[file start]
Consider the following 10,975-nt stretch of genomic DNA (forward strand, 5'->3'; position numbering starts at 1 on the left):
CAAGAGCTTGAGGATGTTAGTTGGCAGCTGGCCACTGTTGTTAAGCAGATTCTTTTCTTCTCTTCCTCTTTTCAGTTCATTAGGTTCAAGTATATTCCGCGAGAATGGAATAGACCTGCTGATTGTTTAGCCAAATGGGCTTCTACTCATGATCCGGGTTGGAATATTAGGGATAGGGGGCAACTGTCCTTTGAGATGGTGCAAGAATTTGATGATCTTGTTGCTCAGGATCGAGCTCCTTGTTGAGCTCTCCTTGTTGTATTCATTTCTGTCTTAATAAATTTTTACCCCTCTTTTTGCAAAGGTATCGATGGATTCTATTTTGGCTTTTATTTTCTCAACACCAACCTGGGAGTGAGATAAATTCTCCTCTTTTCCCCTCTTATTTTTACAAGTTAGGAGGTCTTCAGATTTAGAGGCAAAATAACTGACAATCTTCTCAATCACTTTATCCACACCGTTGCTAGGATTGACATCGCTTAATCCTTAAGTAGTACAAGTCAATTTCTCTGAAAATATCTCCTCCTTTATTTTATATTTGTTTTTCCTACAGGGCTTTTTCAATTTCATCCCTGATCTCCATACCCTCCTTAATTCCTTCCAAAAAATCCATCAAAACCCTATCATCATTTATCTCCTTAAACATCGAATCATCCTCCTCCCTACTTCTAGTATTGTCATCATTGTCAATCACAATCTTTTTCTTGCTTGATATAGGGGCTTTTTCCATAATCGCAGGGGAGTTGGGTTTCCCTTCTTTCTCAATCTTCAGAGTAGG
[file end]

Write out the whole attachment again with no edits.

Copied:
Consider the following 10,975-nt stretch of genomic DNA (forward strand, 5'->3'; position numbering starts at 1 on the left):
CAAGAGCTTGAGGATGTTAGTTGGCAGCTGGCCACTGTTGTTAAGCAGATTCTTTTCTTCTCTTCCTCTTTTCAGTTCATTAGGTTCAAGTATATTCCGCGAGAATGGAATAGACCTGCTGATTGTTTAGCCAAATGGGCTTCTACTCATGATCCGGGTTGGAATATTAGGGATAGGGGGCAACTGTCCTTTGAGATGGTGCAAGAATTTGATGATCTTGTTGCTCAGGATCGAGCTCCTTGTTGAGCTCTCCTTGTTGTATTCATTTCTGTCTTAATAAATTTTTACCCCTCTTTTTGCAAAGGTATCGATGGATTCTATTTTGGCTTTTATTTTCTCAACACCAACCTGGGAGTGAGATAAATTCTCCTCTTTTCCCCTCTTATTTTTACAAGTTAGGAGGTCTTCAGATTTAGAGGCAAAATAACTGACAATCTTCTCAATCACTTTATCCACACCGTTGCTAGGATTGACATCGCTTAATCCTTAAGTAGTACAAGTCAATTTCTCTGAAAATATCTCCTCCTTTATTTTATATTTGTTTTTCCTACAGGGCTTTTTCAATTTCATCCCTGATCTCCATACCCTCCTTAATTCCTTCCAAAAAATCCATCAAAACCCTATCATCATTTATCTCCTTAAACATCGAATCATCCTCCTCCCTACTTCTAGTATTGTCATCATTGTCAATCACAATCTTTTTCTTGCTTGATATAGGGGCTTTTTCCATAATCGCAGGGGAGTTGGGTTTCCCTTCTTTCTCAATCTTCAGAGTAGG